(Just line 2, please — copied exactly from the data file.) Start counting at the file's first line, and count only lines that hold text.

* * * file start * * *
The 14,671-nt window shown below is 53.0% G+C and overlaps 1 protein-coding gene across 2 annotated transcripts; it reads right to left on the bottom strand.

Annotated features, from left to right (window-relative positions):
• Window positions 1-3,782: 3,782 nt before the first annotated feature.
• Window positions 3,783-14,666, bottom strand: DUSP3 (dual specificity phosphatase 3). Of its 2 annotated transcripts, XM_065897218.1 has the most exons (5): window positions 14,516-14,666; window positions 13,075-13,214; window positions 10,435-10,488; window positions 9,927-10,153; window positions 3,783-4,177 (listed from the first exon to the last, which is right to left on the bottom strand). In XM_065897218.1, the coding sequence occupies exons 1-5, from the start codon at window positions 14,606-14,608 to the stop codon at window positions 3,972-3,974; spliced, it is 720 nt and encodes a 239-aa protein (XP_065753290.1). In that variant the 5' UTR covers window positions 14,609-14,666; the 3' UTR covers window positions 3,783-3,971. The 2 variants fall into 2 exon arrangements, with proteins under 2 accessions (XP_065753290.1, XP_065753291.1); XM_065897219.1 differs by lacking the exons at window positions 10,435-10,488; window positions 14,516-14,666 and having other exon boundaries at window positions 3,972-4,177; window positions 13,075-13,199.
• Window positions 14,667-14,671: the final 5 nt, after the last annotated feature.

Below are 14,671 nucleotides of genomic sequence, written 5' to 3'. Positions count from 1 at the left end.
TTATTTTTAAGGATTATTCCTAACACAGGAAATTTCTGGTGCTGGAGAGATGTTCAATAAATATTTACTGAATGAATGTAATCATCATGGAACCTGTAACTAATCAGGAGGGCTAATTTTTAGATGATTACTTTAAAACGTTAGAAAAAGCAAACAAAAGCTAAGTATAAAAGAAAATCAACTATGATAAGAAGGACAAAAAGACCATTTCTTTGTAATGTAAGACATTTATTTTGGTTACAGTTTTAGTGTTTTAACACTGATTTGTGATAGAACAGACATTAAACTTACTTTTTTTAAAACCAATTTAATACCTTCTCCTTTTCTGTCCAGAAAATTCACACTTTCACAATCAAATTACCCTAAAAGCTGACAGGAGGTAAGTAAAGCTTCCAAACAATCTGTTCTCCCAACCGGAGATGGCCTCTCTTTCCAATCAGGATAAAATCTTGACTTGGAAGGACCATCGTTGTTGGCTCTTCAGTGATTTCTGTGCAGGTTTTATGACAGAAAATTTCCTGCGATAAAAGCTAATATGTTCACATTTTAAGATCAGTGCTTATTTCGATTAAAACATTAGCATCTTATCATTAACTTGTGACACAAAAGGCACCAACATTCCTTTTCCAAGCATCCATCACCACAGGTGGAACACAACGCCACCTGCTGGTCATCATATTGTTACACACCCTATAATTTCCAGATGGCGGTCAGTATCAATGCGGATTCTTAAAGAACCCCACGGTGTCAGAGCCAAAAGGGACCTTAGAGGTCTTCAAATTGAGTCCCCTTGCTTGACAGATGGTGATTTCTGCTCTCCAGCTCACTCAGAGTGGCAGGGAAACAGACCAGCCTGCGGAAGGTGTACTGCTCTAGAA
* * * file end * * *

Annotated features, from left to right (window-relative positions):